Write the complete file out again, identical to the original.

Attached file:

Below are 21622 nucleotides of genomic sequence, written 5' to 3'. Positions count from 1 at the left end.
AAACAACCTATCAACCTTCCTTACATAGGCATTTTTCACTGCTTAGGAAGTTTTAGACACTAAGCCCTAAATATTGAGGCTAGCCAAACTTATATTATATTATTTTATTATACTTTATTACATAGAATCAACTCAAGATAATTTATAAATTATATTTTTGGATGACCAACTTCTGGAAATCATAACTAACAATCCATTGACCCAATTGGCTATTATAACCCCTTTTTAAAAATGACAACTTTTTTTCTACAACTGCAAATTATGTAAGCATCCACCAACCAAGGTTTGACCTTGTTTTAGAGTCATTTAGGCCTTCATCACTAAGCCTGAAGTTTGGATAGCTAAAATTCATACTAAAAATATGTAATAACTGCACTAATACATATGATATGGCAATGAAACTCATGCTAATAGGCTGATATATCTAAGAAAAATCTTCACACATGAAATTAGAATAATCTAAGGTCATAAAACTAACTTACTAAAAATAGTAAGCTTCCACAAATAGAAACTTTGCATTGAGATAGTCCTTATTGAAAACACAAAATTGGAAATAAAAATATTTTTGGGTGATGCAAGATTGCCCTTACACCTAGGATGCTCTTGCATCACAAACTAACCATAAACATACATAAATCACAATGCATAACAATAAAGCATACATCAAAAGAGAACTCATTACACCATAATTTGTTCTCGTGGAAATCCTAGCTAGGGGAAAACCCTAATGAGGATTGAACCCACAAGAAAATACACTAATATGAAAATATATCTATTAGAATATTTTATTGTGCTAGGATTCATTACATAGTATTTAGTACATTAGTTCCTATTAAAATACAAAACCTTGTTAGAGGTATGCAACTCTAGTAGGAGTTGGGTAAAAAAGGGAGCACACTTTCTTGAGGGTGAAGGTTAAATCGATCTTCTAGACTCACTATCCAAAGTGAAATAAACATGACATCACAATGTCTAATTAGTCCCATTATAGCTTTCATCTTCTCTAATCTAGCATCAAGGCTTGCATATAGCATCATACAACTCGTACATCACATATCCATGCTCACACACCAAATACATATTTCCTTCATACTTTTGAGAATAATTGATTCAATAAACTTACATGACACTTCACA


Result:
Below are 21622 nucleotides of genomic sequence, written 5' to 3'. Positions count from 1 at the left end.
AAACAACCTATCAACCTTCCTTACATAGGCATTTTTCACTGCTTAGGAAGTTTTAGACACTAAGCCCTAAATATTGAGGCTAGCCAAACTTATATTATATTATTTTATTATACTTTATTACATAGAATCAACTCAAGATAATTTATAAATTATATTTTTGGATGACCAACTTCTGGAAATCATAACTAACAATCCATTGACCCAATTGGCTATTATAACCCCTTTTTAAAAATGACAACTTTTTTTCTACAACTGCAAATTATGTAAGCATCCACCAACCAAGGTTTGACCTTGTTTTAGAGTCATTTAGGCCTTCATCACTAAGCCTGAAGTTTGGATAGCTAAAATTCATACTAAAAATATGTAATAACTGCACTAATACATATGATATGGCAATGAAACTCATGCTAATAGGCTGATATATCTAAGAAAAATCTTCACACATGAAATTAGAATAATCTAAGGTCATAAAACTAACTTACTAAAAATAGTAAGCTTCCACAAATAGAAACTTTGCATTGAGATAGTCCTTATTGAAAACACAAAATTGGAAATAAAAATATTTTTGGGTGATGCAAGATTGCCCTTACACCTAGGATGCTCTTGCATCACAAACTAACCATAAACATACATAAATCACAATGCATAACAATAAAGCATACATCAAAAGAGAACTCATTACACCATAATTTGTTCTCGTGGAAATCCTAGCTAGGGGAAAACCCTAATGAGGATTGAACCCACAAGAAAATACACTAATATGAAAATATATCTATTAGAATATTTTATTGTGCTAGGATTCATTACATAGTATTTAGTACATTAGTTCCTATTAAAATACAAAACCTTGTTAGAGGTATGCAACTCTAGTAGGAGTTGGGTAAAAAAGGGAGCACACTTTCTTGAGGGTGAAGGTTAAATCGATCTTCTAGACTCACTATCCAAAGTGAAATAAACATGACATCACAATGTCTAATTAGTCCCATTATAGCTTTCATCTTCTCTAATCTAGCATCAAGGCTTGCATATAGCATCATACAACTCGTACATCACATATCCATGCTCACACACCAAATACATATTTCCTTCATACTTTTGAGAATAATTGATTCAATAAACTTACATGACACTTCACA